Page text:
Member of an Unlawful Assembly; 4 Important Supreme Court Judgments

In the case of Sarwan Singh and others Vs. The State of Punjab, AIR 1978 SC 1525, it has been held that in order to find out the person guilty of offence under section 302 read with section 149 IPC, the prosecution is required to establish that the offence was committed by any member of an unlawful assembly in prosecution of the common object or knowledge of the assembly or such act as a member of the assembly knew to be likely to be committed in furtherance of the common object or knowledge.

The cumulative effect of the injuries are of relevant nature which are found to have been sufficient in the ordinary course of nature to cause death where the common object or knowledge of the unlawful assembly was to commit an offence under section 302 IPC.

Member of an Unlawful Assembly

Further, in the case of Lalji and others Vs. State of U.P., (1989) 1 SCC 437, the Hon’ble Apex Court while interpreting the provision as contained under section 149 IPC ruled that a member of an unlawful assembly is responsible as a principal for the acts of each and all the members being a member of an unlawful assembly and knew it to be likely to be committed.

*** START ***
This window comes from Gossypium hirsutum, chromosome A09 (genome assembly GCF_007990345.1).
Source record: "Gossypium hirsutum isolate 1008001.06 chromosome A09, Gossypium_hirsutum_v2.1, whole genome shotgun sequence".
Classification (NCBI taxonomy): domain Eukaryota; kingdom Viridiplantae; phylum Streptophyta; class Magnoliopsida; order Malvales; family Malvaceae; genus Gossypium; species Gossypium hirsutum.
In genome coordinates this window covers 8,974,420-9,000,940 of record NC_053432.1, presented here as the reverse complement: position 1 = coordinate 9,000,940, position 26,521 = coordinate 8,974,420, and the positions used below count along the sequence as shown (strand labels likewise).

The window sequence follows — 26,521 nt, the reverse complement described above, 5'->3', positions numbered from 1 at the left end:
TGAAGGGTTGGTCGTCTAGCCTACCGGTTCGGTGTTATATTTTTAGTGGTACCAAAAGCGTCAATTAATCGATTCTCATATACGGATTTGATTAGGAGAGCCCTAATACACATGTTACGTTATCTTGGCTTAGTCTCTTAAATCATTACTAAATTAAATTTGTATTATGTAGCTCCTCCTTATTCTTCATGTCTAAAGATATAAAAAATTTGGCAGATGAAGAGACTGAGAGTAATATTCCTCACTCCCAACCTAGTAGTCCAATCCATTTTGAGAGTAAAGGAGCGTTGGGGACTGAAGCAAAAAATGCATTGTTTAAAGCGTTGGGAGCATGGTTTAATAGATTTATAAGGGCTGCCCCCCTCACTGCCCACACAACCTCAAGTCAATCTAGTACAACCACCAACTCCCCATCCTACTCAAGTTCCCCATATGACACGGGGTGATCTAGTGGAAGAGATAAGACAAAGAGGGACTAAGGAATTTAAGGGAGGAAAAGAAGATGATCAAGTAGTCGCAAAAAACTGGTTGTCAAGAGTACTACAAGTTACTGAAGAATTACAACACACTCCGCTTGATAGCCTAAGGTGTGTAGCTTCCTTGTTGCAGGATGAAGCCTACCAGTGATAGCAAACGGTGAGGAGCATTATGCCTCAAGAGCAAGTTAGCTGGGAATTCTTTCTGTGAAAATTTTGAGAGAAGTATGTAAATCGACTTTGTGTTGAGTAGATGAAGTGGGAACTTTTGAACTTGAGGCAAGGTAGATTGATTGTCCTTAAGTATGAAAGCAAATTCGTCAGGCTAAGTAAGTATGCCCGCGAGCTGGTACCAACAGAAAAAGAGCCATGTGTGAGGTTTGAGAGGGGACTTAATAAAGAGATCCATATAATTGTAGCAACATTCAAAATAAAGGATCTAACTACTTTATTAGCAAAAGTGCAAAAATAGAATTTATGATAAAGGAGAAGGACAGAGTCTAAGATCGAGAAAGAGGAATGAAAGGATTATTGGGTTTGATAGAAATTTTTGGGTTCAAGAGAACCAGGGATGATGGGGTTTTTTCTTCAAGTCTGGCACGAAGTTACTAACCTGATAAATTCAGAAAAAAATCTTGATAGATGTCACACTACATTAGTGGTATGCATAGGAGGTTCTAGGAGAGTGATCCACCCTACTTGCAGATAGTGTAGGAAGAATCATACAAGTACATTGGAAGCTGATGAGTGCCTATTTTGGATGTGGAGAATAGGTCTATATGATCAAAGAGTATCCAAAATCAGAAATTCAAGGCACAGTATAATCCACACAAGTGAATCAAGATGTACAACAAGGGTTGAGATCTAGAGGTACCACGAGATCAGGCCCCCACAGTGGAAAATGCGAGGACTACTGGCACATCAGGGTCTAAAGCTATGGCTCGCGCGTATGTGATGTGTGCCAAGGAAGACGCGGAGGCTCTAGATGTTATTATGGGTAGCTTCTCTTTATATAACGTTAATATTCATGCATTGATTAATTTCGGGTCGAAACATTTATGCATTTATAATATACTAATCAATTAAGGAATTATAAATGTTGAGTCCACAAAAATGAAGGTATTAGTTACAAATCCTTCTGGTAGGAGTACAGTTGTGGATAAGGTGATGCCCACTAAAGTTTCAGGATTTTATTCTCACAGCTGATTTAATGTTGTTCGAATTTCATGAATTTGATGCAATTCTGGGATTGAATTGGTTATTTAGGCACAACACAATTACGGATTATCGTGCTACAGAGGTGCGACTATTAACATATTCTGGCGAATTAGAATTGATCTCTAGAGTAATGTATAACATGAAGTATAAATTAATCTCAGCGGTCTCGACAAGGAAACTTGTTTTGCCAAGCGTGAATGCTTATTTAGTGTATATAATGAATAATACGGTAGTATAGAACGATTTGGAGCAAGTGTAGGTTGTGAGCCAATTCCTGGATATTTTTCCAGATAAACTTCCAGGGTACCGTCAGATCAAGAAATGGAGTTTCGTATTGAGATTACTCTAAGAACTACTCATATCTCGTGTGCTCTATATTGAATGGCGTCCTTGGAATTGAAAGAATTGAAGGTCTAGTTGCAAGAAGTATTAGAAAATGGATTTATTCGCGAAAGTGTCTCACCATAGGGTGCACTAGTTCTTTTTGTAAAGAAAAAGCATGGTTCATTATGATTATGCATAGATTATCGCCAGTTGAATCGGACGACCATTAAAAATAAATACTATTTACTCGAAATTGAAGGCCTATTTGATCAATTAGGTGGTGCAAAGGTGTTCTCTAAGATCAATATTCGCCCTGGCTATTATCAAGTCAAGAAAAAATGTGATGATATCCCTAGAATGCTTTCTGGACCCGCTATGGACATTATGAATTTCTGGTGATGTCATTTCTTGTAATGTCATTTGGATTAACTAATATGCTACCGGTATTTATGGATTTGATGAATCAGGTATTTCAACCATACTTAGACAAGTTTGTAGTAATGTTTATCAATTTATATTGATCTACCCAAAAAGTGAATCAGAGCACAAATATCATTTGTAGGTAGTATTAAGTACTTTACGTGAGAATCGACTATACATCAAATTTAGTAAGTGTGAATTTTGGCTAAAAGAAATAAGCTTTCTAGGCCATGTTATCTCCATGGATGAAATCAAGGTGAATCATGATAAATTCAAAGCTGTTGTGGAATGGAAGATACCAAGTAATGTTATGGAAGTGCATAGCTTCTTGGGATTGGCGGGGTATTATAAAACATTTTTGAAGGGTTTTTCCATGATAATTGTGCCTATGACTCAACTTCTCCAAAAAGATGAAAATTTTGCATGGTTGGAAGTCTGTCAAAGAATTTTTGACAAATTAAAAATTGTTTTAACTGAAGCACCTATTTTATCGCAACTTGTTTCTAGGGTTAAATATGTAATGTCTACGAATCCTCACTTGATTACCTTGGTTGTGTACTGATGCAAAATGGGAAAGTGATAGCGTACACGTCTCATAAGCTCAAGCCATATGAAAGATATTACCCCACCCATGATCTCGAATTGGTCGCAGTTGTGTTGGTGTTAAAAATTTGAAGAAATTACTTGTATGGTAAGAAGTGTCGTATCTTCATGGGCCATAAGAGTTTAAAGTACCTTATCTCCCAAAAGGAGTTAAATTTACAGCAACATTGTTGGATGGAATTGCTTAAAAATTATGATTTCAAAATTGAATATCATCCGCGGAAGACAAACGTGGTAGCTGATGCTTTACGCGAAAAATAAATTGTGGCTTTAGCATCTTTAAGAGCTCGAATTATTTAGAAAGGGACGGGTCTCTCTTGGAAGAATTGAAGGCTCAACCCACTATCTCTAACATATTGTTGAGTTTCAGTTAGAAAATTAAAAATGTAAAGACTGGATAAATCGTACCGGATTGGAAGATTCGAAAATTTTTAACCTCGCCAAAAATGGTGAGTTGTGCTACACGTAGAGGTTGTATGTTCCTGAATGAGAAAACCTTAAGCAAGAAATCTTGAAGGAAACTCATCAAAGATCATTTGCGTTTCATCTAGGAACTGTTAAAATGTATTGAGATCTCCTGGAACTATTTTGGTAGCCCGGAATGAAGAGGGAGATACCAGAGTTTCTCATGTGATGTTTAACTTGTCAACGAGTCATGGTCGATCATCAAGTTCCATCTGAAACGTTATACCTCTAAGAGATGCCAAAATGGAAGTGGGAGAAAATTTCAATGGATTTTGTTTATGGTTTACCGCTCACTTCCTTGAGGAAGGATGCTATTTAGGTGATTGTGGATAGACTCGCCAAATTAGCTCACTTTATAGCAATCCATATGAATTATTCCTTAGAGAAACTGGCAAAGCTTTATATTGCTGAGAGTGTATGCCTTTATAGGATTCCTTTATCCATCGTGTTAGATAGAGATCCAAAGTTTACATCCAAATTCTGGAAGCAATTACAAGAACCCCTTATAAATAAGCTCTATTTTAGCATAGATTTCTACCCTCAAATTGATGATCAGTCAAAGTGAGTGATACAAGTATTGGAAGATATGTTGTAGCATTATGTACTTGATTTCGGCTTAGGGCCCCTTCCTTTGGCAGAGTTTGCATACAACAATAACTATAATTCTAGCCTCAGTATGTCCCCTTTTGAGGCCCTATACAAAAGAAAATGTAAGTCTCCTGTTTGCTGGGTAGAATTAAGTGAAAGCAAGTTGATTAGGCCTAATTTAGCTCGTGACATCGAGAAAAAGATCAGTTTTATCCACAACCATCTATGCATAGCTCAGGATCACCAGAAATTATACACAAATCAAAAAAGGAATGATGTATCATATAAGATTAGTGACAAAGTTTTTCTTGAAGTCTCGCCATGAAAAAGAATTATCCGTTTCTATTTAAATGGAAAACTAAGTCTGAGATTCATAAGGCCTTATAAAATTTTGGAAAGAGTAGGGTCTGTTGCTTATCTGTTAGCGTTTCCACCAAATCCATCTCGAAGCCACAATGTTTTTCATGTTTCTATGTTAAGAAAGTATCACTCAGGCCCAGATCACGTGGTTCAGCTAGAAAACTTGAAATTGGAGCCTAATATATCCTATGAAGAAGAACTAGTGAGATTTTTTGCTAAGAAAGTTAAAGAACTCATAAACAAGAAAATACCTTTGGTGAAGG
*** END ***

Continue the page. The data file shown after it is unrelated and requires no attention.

The foundation of such constructive guilt under section 149 IPC of the member of the unlawful assembly is with requisite common object or knowledge.

Therefore, mere presence of a member of the unlawful assembly even in the absence of any overt act or active participation in furtherance of the common object of commission of crime, the person being member of such unlawful assembly shall be vicariously liable for the criminal act under section 149 IPC.

The aforesaid judgments have been followed recently; in the cases of Ramesh and others Vs. State of Haryana, (2010) 13 SCC 409 and Subal Ghorai and others Vs. State of West Bengal (2013) 4 SCC 607.